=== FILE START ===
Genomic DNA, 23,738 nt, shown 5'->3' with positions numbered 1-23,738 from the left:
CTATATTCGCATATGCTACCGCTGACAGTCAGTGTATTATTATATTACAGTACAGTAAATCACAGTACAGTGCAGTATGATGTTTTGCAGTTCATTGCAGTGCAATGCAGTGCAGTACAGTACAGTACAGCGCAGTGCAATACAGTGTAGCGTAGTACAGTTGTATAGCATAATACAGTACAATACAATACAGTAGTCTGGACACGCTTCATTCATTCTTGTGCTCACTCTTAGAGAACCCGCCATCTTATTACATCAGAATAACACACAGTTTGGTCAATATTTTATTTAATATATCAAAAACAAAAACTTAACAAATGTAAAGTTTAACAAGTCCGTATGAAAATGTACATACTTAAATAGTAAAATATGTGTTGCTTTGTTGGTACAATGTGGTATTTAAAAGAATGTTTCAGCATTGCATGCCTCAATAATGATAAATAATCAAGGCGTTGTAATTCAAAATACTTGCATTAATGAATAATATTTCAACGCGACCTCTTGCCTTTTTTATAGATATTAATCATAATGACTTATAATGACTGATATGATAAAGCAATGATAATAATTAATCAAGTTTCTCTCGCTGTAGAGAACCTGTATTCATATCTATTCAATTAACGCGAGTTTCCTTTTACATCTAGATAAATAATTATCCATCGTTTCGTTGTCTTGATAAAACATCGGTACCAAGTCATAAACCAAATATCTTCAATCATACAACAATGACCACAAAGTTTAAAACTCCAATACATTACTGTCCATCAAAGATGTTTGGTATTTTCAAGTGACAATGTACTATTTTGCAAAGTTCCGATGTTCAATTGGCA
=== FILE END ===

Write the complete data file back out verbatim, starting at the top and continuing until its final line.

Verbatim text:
Genomic DNA, 23,738 nt, shown 5'->3' with positions numbered 1-23,738 from the left:
CTATATTCGCATATGCTACCGCTGACAGTCAGTGTATTATTATATTACAGTACAGTAAATCACAGTACAGTGCAGTATGATGTTTTGCAGTTCATTGCAGTGCAATGCAGTGCAGTACAGTACAGTACAGCGCAGTGCAATACAGTGTAGCGTAGTACAGTTGTATAGCATAATACAGTACAATACAATACAGTAGTCTGGACACGCTTCATTCATTCTTGTGCTCACTCTTAGAGAACCCGCCATCTTATTACATCAGAATAACACACAGTTTGGTCAATATTTTATTTAATATATCAAAAACAAAAACTTAACAAATGTAAAGTTTAACAAGTCCGTATGAAAATGTACATACTTAAATAGTAAAATATGTGTTGCTTTGTTGGTACAATGTGGTATTTAAAAGAATGTTTCAGCATTGCATGCCTCAATAATGATAAATAATCAAGGCGTTGTAATTCAAAATACTTGCATTAATGAATAATATTTCAACGCGACCTCTTGCCTTTTTTATAGATATTAATCATAATGACTTATAATGACTGATATGATAAAGCAATGATAATAATTAATCAAGTTTCTCTCGCTGTAGAGAACCTGTATTCATATCTATTCAATTAACGCGAGTTTCCTTTTACATCTAGATAAATAATTATCCATCGTTTCGTTGTCTTGATAAAACATCGGTACCAAGTCATAAACCAAATATCTTCAATCATACAACAATGACCACAAAGTTTAAAACTCCAATACATTACTGTCCATCAAAGATGTTTGGTATTTTCAAGTGACAATGTACTATTTTGCAAAGTTCCGATGTTCAATTGGCA